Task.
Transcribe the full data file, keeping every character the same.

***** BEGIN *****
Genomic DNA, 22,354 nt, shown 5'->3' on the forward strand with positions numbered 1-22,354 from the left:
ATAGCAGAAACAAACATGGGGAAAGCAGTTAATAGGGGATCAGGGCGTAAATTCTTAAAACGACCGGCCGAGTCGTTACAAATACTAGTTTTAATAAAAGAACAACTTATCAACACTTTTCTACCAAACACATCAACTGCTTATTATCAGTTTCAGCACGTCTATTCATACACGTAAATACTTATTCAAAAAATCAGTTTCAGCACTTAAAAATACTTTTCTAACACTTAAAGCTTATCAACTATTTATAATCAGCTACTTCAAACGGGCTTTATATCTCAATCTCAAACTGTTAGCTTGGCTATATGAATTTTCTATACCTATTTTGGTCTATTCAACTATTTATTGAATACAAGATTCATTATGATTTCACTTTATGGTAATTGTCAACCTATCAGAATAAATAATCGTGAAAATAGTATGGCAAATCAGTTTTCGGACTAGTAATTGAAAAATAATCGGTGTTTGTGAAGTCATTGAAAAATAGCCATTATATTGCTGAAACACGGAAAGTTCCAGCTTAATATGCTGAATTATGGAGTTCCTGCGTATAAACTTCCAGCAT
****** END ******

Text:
Genomic DNA, 22,354 nt, shown 5'->3' on the forward strand with positions numbered 1-22,354 from the left:
ATAGCAGAAACAAACATGGGGAAAGCAGTTAATAGGGGATCAGGGCGTAAATTCTTAAAACGACCGGCCGAGTCGTTACAAATACTAGTTTTAATAAAAGAACAACTTATCAACACTTTTCTACCAAACACATCAACTGCTTATTATCAGTTTCAGCACGTCTATTCATACACGTAAATACTTATTCAAAAAATCAGTTTCAGCACTTAAAAATACTTTTCTAACACTTAAAGCTTATCAACTATTTATAATCAGCTACTTCAAACGGGCTTTATATCTCAATCTCAAACTGTTAGCTTGGCTATATGAATTTTCTATACCTATTTTGGTCTATTCAACTATTTATTGAATACAAGATTCATTATGATTTCACTTTATGGTAATTGTCAACCTATCAGAATAAATAATCGTGAAAATAGTATGGCAAATCAGTTTTCGGACTAGTAATTGAAAAATAATCGGTGTTTGTGAAGTCATTGAAAAATAGCCATTATATTGCTGAAACACGGAAAGTTCCAGCTTAATATGCTGAATTATGGAGTTCCTGCGTATAAACTTCCAGCAT